Unlike their great contemporary, Buster Keaton, Stan and Ollie had little trouble transitioning to sound. Nor did their directorial mentor, Leo McCarey, who had learned his craft with some of the other now unfairly neglected 20s comedians, notably Charley Chase and Max Davidson. Together they would continue creating delirious variations on the oldest of gags and playing endless variations on their well-established characters: Ollie bullying and impetuous, and Stan childlike, often appealing directly to camera, as if pleading for audience sympathy, and occasionally dissolving in tears. Compared with Chaplin or Keaton, there’s a bumbling humanity here.
3. 7th Heaven
Frank Borzage, 1927
Based on a schmaltzy Broadway hit, written by the step-grandson of Robert Louis Stevenson, this is high Hollywood melodrama that’s almost guaranteed to reduce any audience to joyous tears. A young Parisian sewer worker saves the waif-like Diane from her drink-crazed sister, and shelters her in his picturesque La bohème-style garret, overlooking a Montmartre lovingly created in the Fox Studios. The Great War eventually separates the pair, but they have already “climbed to happiness through faith, hope and courage”, as Photoplay put it, announcing that the film had won its eighth medal of honour, as well as three of the first Oscars.
The film launched an unknown Janet Gaynor and Charles Farrell on an 11-film partnership that made them Hollywood’s biggest attraction during the transition to talkies, and it also inaugurated Borzage’s run of successes. The performances of Gaynor and Farrell are certainly still touchingly sincere, but the sets by Harry Oliver also play an important part in creating the film’s almost palpable sense of love triumphant, with Ernest Palmer’s camera performing marvels, as the same pair would continue to do in Borzage’s subsequent Street Angel (1928) and The River (1929), both made as part-synchronised films.
Not everyone admired the film initially – the British critic Paul Rotha dismissed it as “eyewash” – but both French and Japanese critics and filmmakers responded passionately (a poster appears in Ozu’s Days of Youth). Borzage’s star has risen with restorations and retrospectives since the 1990s, and his late silents now seem little short of miraculous. As Kent Jones wrote: “7th Heaven represents the most dramatic instance in Borzage’s work of the collapse of time outside of the space created by love. Within Chico’s apartment ‘near the stars’, time is elongated and becalmed, allowing the smallest reverberation in Diane’s heart to register as her joyful certainty and the space around her unite.”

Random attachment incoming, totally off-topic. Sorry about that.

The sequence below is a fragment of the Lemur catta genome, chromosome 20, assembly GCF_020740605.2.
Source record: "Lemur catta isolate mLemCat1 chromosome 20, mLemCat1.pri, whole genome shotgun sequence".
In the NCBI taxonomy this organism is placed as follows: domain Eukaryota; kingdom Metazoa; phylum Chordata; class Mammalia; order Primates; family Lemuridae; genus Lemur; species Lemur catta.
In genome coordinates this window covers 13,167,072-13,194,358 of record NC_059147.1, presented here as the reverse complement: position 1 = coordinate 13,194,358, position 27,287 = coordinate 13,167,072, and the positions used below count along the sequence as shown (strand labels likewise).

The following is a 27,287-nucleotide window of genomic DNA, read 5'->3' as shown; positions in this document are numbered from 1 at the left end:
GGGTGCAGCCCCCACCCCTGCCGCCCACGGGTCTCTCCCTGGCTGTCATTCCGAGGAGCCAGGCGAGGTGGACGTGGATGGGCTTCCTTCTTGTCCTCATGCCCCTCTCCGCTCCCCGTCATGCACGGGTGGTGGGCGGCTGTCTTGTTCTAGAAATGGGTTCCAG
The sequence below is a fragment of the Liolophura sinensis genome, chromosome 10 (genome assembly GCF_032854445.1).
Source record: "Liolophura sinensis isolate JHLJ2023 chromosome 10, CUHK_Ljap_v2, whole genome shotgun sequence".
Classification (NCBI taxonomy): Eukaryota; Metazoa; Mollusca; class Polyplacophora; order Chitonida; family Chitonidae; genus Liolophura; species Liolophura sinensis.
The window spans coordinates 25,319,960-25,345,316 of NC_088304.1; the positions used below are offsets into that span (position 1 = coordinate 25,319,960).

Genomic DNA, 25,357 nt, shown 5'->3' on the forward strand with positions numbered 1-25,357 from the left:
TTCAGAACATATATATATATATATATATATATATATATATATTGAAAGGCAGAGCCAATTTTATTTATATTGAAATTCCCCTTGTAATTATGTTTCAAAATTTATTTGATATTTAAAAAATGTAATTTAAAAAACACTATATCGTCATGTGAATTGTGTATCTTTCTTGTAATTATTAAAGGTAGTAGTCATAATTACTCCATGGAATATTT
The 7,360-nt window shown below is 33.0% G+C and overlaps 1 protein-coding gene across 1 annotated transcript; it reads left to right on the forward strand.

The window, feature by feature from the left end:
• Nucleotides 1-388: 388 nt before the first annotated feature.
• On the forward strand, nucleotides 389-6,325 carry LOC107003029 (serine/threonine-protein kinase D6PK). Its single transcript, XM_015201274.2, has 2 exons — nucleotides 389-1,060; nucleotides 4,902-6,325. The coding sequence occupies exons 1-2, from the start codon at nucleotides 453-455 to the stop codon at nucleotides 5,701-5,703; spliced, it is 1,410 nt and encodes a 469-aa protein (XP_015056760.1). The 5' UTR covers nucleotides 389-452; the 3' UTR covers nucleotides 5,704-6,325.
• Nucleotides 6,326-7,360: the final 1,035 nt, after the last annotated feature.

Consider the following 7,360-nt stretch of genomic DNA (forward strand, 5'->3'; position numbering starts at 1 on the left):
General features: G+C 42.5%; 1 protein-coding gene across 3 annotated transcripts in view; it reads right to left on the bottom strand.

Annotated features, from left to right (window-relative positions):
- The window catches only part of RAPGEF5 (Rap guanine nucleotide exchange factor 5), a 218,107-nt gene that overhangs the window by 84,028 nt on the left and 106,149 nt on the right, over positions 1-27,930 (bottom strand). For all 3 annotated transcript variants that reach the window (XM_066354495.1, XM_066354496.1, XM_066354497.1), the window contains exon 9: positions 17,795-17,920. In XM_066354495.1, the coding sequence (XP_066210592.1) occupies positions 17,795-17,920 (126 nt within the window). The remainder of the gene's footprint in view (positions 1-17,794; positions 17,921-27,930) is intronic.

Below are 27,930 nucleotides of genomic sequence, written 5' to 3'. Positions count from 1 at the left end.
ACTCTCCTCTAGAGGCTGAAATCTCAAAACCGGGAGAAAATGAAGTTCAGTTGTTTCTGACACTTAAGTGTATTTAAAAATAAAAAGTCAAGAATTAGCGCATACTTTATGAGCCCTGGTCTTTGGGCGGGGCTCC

F.W. Murnau, 1927
No sooner had the German film industry made its spectacular post-war recovery than it began to haemorrhage talent to the Hollywood studio bosses competing for big names. None was bigger than Murnau after the success of two films in very different genres, The Last Laugh (1924) and Faust (1926), and William Fox gave him carte blanche to create this elemental fable of temptation leading to redemption.
Only in silent cinema could there be ‘The Man’ and ‘The Woman’, living in a fishing village near A City. Janet Gaynor played her second innocent of the same year (alongside 7th Heaven), partnered this time by George O’Brien, as the husband who thinks better of his murderous plan. But more than with almost any other film, it’s the composition and movement of Sunrise that grip us as we follow the pair from a rural paradise, via a magical trolley-car ride, to the City, where they’re reconciled amid its impersonal bustle.
The vast exterior set that Murnau’s art department built became almost as famous as Griffith’s Babylon for Intolerance a decade earlier, and was adapted for several other Fox films; but unlike that of Metropolis, it never becomes the focus of attention. This remains fixed on the archetypal couple and their experiences, recalling the contrasting vignettes of high and low life in The Last Laugh. Both films were written by Carl Mayer, the unsung genius of Weimar cinema, who had launched its success with The Cabinet of Dr Caligari (1919) and believed passionately in film as visual storytelling, with few or ideally no titles to break the spell.